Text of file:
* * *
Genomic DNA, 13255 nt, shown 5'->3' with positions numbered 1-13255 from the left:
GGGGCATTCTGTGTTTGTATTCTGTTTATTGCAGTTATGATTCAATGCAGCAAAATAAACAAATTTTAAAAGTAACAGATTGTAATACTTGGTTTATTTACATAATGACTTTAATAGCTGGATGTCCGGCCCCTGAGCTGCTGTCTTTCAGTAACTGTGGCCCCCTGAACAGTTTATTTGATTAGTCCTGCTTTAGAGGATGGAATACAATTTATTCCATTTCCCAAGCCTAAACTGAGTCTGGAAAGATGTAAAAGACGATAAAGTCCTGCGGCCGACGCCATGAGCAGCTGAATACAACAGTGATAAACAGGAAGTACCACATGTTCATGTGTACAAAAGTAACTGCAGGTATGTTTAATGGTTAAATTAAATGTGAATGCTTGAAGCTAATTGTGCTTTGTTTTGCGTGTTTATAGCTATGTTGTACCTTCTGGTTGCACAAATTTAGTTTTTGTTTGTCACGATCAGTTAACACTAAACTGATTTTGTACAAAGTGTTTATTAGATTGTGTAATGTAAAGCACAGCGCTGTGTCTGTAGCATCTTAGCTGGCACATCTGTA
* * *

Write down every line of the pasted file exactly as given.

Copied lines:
Genomic DNA, 13255 nt, shown 5'->3' with positions numbered 1-13255 from the left:
GGGGCATTCTGTGTTTGTATTCTGTTTATTGCAGTTATGATTCAATGCAGCAAAATAAACAAATTTTAAAAGTAACAGATTGTAATACTTGGTTTATTTACATAATGACTTTAATAGCTGGATGTCCGGCCCCTGAGCTGCTGTCTTTCAGTAACTGTGGCCCCCTGAACAGTTTATTTGATTAGTCCTGCTTTAGAGGATGGAATACAATTTATTCCATTTCCCAAGCCTAAACTGAGTCTGGAAAGATGTAAAAGACGATAAAGTCCTGCGGCCGACGCCATGAGCAGCTGAATACAACAGTGATAAACAGGAAGTACCACATGTTCATGTGTACAAAAGTAACTGCAGGTATGTTTAATGGTTAAATTAAATGTGAATGCTTGAAGCTAATTGTGCTTTGTTTTGCGTGTTTATAGCTATGTTGTACCTTCTGGTTGCACAAATTTAGTTTTTGTTTGTCACGATCAGTTAACACTAAACTGATTTTGTACAAAGTGTTTATTAGATTGTGTAATGTAAAGCACAGCGCTGTGTCTGTAGCATCTTAGCTGGCACATCTGTA